As the expert witness, my job was to dissect the process that led to this tragedy, how someone like non-swimmer Artie would agree to such a seemingly doomed endeavor. Why would he violate what seemed to be common sense and take that kind of fatal risk?

Over the course of the next few months, I met often with Stanislaw, informing him of the brainwashing aspects of the program, how Artie was likely made to unburden himself in front of all the other people, and how he would surely have been publically shamed and embarrassed if he refused to take on the task assigned by the leaders. His personal weaknesses were probably exploited, as he gave over control of his life to these powerful leaders and was under extreme psychological duress, much like a POW.

As I studied this cult further, my biggest concern was that there were no conventionally trained mental health counselors anywhere to be seen. The entire leadership consisted of Lifespring graduates who had survived their own brutal indoctrination, and taught how to lead these groups by those with similarly inadequate formal mental health education. It turned out they were effective in breaking down a person but not so skilled in reconstruction, especially with those who might be more at risk. But because there was no screening of the trainees, the leadership had no idea who might be the most vulnerable. It could be anyone who showed up the first night, but especially those with some unresolved trauma, who had pre-existing mental health issues or had suffered childhood abuse - the most psychologically fragile. They would be pushed beyond their own limits with no trained professionals to pick up the pieces. It was a frightening scenario.

There had been more than 30 lawsuits during the late ‘70s, some of which were decided against Lifespring for large sums. None of the suits in which I was involved actually went to court. Apparently, the information and opinions in the depositions were sufficient to motivate Lifespring to settle. I was developing a reputation as a “cult buster” in the media and, apparently, in the courtroom.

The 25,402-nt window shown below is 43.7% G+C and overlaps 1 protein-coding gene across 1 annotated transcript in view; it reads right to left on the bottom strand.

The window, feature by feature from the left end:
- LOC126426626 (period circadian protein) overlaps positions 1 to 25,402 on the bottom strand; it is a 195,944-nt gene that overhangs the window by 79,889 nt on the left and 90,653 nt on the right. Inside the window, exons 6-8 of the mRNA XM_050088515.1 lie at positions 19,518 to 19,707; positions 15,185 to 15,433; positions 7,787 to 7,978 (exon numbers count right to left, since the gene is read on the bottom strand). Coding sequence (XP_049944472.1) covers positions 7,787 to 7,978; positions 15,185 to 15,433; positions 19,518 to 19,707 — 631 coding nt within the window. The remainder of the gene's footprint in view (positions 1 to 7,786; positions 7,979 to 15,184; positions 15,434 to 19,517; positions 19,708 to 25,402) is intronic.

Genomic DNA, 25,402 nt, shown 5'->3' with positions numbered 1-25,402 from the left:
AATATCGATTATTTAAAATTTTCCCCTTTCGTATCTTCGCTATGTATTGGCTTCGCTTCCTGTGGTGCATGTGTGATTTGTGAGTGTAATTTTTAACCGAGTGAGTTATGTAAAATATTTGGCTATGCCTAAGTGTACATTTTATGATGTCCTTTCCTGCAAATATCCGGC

As I was finishing up work on Artie’s wrongful death suit, I got a call from a producer from ABC’s “20/20,” then as now a top-rated television show. They were doing a two-part story about Lifespring and wondered if I would be willing to discuss it on camera with Geraldo Rivera. By now, I had become something of an expert on Lifespring and was even serving on a national committee on cults for the American Psychological Association, traveling to D.C for meetings.

“Of course,” I responded. “But he’ll have to come to my office and coordinate the interview with my work schedule.” I had many clients with regular time slots and it was essential to avoid a disruption or any possible upset.

Geraldo and his crew had arrived early and were waiting in the library when I emerged from my session. I showed them around the office suite so they could select the best location for the shoot. As I followed Geraldo down the hall, the effluvia in his wake made it nauseatingly clear he had not had time to shower that morning. Had he been flying on the red eye from New York? Or was this his norm? The grease in his hair looked as if it had missed the last 5000-mile oil change.

I excused myself to go to the restroom where I ran into a woman who introduced herself as his “girlfriend,” and “just part of the entourage.” Checking myself in the mirror, I reapplied my makeup and headed back to the office.

I assumed Geraldo wanted to hear about my direct experiences with the Liffespring casualties. He likely had “people” doing research for him but he would surely appreciate hearing from one who had treated some of the victims of this insidious pyramid scheme. He was known for his incisive questioning, for having taken a point of view before the interview. I was nervous but prepared.

Geraldo sat back in the therapist’s chair while I was opposite him on the couch. Once the lights were set, Geraldo began the questioning. To my disappointment, he wasn’t at all interested in my experiences with Lifespring casualties. Nor did he want to hear about my specific concerns about the program. He knew what he knew and that was apparently sufficient, so I was making more general statements. I commented on the lack of training of the trainers, the lack of screening, the dropouts who were dogged by the Lifespring staff to return. Half way through the interview, he stopped me, shaking his head with impatience.

“Could you say something more dramatic about this?”

“I’m not sure what you mean,” I said.

“Your words aren’t strong enough. You’re being too careful. I need something more…more forceful.”

I began to worry that he wanted more than I was comfortable delivering. I couldn’t discuss the recent lawsuits still in process. I expressed my concern about the lack of mental health safeguards in this “sudden growth” organization, but it still wasn’t “tough” enough.